Enhancing wetland areas, restoring the mana of a famous natural spring, maintaining a native plant nursery and protecting native species by reducing predators all feature in a tranche of conservation projects backed by funding through the Government’s Jobs for Nature programme.
“What really impresses me about these projects is how they strive to build on existing conservation work or seek to recover lost natural heritage, habitats or important taonga species alongside a commitment to train up new staff,” Conservation Minister, Kiri Allan said.
“A great example is Te Mauri o Waihou, a project led by Raukawa iwi to restore Te Puna – the Blue Springs – near Putaruru, an area where high visitor numbers has seen the gradual degradation of a truly beautiful location.
“Ngā wai o Te Nehenehenui is a Wai Ora River Care initiative that will see more than 40,000 native trees grown, nurtured and planted in Maniapoto. The project involves riparian planting and management on both private and Māori-owned land.
“Pest and weed control are the focus of the Waipapa Pikiāriki project, with a local company pitching in to help protect several threatened native species, including North Island kōkako and whio in Pūreora forest. Four field roles specifically designed to upskill workers, and provide practical qualifications for a career in pest management, are also being created.”
Meanwhile, an investment in work being done at Sanctuary Mountain Maungatautari – a mainland ecological island south of Cambridge surrounded by one of the world’s longest pest-proof fences provides – provides funding for four conservation cadet roles, the Minister announced.
“An urban conservation initiative led by the Mangaiti Restoration Trust and supported by the Waikato Environment Centre (Go Eco) also gets a funding boost to help its efforts in enhancing the Mangaiti Gully, home to a resident long-tail bat population.”
“COVID-19 has had an unprecedented impact on our communities. It’s immensely satisfying that as the economy reopens the Jobs for Nature programme is helping generate employment in a sector that has such an important role in protecting the country’s biodiversity into the future,” Ms Allan said.
An overview of the projects:
- Te Mauri o Waihou led by Raukawa Charitable Trust, to restore and protect Te Puna/The Blue Spring; near Putaruru. Te Puna was previously a “hidden gem” but is now a popular tourist attraction. The $993,000 investment will employ 14 people over three years, with work including visitor infrastructure to mitigate visitor impacts on native flora and fauna, biodiversity and environmental plans and monitoring, as well as pest control and revegetation.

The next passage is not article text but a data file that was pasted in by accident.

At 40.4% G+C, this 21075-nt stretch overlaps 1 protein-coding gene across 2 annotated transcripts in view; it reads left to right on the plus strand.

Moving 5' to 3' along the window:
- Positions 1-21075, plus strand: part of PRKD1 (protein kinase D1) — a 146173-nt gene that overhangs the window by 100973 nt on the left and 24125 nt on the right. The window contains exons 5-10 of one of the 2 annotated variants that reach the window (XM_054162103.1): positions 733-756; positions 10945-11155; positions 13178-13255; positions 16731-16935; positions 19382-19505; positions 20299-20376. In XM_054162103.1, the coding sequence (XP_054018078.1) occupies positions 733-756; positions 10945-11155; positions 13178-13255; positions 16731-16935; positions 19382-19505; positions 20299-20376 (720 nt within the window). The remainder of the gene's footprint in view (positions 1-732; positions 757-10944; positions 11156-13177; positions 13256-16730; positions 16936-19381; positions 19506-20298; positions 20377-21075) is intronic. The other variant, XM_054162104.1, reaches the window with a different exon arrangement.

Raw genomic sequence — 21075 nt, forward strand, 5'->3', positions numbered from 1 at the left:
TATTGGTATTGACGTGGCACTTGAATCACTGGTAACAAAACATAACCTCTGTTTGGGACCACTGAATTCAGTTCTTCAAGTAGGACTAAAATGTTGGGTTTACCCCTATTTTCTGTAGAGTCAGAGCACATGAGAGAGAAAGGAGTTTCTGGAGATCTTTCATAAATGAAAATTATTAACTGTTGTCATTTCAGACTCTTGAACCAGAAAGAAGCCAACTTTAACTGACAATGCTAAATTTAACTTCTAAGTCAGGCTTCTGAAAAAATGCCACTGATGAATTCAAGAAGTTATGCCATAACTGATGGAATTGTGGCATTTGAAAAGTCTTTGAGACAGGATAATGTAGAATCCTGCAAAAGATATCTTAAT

- Ngā wai o Te Nehenehenui is a Wai Ora River Care initiative aimed at the restoration and revitalisation of waterways in Te Nehenehenui (Maniapoto area). The one-year project has been funded $405,000, retaining six existing staff to propagate and plant native plants in the Mōkau catchment which will address historic changes in land use.
- Waipapa Pikiāriki is a two-year project delivering ecologically-friendly pest and weed control by Kaitiaki Pest Control Solutions. Funding of $760,000 will allow effective pest control over 3388 hectares in the Pikiāriki and Waipapa blocks of Pureora, assisting in the protection of an area of great cultural and environmental significance and home to many taonga species.
- Maungatautari Ecological Island Trust has received $589,416 to provide four conservation cadet roles for rangatahi on the Maunga which will focus on pest and species management and infrastructure maintenance on the mountain, as well as the associated training for the young conservation professionals to deliver the work.
- Mangaiti Gully – A Hamilton-based organisation has received $653,359 for weed removal and riparian planting over three years in a gully within the city’s boundaries. Led by the Mangaiti Gully Restoration Trust and supported by the Waikato Environment Centre (Go Eco) it aims to enhance the Mangaiti Gully – part of Hamilton’s extensive gully network. The majority of work will be undertaken by a small team of four staff, including trainees and offender employment roles, overseen by the trust, and supported by Hamilton City Council’s Parks and Recreation Unit and the Department of Conservation. The four team members will be offered Wintec courses for work-related training and personal growth. The Trust have a number of valued volunteers who will also be contributing to the success of this restoration project.